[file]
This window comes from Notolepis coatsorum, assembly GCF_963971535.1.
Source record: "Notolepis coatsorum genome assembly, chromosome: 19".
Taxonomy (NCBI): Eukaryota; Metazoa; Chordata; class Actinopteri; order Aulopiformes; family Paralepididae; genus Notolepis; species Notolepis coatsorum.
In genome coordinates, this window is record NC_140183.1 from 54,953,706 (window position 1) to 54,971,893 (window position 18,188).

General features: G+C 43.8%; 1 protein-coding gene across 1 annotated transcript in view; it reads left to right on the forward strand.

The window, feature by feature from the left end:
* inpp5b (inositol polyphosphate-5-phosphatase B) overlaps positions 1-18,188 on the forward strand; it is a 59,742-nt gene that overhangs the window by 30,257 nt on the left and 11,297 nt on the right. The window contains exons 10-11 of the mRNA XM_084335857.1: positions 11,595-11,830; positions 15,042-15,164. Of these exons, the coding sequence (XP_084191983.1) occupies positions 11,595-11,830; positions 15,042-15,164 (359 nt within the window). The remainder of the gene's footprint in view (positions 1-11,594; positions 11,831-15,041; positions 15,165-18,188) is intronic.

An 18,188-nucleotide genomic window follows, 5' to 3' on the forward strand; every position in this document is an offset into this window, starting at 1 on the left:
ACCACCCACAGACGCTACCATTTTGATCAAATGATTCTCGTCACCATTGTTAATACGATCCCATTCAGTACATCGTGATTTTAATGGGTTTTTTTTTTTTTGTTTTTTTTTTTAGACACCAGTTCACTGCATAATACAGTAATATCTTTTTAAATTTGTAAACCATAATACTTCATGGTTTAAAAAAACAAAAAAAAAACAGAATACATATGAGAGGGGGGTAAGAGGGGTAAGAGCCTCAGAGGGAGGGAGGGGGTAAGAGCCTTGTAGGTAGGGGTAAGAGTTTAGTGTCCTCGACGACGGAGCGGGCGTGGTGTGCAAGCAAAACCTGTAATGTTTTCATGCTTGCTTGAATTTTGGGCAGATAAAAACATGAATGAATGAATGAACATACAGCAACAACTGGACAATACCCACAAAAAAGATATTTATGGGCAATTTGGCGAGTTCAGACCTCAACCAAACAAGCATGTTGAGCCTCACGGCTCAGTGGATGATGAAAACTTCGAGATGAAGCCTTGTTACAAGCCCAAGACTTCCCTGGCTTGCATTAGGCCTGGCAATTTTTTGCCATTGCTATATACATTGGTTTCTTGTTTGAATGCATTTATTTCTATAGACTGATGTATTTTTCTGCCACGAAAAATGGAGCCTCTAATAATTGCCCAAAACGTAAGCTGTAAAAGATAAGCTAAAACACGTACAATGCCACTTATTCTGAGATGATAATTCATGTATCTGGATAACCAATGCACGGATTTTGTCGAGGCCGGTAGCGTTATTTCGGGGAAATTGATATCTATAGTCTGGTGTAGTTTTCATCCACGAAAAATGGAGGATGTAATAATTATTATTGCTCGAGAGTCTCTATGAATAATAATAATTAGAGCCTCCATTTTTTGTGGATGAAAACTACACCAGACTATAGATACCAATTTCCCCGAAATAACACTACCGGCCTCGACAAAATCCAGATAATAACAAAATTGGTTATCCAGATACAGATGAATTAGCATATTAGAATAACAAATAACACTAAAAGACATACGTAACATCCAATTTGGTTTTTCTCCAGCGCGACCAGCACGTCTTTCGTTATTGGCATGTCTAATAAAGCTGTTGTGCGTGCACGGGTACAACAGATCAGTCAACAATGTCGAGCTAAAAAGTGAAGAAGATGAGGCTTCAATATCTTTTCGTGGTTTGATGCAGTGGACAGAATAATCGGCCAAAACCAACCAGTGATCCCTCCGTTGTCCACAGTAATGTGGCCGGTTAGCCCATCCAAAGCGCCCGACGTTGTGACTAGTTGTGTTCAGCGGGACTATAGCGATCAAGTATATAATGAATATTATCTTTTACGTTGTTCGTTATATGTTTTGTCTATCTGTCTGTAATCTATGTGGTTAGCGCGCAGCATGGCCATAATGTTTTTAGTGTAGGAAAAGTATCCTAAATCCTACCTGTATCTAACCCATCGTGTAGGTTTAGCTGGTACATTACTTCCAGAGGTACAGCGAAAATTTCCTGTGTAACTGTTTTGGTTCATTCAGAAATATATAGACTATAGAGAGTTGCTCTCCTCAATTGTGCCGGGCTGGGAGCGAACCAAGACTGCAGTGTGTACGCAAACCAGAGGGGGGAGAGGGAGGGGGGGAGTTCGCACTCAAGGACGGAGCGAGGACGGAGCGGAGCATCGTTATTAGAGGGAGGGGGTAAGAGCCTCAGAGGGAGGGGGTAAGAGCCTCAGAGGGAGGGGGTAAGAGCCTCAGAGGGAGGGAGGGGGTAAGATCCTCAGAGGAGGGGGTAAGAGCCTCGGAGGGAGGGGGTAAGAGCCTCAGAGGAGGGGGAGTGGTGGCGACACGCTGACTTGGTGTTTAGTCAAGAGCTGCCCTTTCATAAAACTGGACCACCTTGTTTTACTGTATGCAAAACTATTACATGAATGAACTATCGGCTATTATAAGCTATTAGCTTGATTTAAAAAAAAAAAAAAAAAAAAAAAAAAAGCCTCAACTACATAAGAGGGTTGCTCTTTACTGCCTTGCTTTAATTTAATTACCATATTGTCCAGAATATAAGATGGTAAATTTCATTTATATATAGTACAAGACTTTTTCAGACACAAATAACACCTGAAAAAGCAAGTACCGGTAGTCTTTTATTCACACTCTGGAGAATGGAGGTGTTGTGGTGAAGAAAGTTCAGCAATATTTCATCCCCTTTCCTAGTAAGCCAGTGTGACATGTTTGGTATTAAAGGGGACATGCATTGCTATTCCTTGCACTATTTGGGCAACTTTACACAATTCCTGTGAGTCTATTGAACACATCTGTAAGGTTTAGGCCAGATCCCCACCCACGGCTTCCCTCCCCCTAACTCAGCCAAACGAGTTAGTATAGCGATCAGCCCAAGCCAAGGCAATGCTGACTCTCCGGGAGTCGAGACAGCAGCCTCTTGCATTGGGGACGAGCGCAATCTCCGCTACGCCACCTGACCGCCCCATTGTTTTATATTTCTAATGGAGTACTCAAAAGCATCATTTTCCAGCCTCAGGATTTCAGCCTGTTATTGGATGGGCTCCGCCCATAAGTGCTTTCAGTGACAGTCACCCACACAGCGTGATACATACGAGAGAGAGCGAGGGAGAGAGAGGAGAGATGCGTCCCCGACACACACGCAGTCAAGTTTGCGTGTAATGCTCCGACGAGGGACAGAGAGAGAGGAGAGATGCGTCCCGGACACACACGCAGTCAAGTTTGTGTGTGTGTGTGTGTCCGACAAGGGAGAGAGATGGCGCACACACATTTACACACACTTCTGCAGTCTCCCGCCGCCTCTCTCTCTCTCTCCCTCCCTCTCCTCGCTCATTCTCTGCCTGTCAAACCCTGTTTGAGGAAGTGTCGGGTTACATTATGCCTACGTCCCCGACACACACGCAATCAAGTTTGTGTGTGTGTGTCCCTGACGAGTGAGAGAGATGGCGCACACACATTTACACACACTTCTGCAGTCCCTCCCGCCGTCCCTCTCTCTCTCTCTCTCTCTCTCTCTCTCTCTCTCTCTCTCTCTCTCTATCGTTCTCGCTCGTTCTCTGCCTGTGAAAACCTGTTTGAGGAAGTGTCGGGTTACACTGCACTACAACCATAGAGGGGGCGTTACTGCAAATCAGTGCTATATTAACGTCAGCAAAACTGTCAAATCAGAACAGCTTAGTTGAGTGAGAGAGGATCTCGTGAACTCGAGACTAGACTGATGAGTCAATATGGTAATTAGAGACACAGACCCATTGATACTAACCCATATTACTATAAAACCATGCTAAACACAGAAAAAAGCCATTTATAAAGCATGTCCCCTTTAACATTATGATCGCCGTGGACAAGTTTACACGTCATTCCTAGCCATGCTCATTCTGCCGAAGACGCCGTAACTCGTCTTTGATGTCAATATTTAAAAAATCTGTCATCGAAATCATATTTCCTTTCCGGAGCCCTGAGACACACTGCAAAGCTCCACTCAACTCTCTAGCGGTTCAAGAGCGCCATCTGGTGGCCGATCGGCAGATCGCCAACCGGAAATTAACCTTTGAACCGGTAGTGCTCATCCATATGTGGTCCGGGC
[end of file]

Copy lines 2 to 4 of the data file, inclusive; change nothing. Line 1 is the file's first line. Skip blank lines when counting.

Source record: "Notolepis coatsorum genome assembly, chromosome: 19".
Taxonomy (NCBI): Eukaryota; Metazoa; Chordata; class Actinopteri; order Aulopiformes; family Paralepididae; genus Notolepis; species Notolepis coatsorum.
In genome coordinates, this window is record NC_140183.1 from 54,953,706 (window position 1) to 54,971,893 (window position 18,188).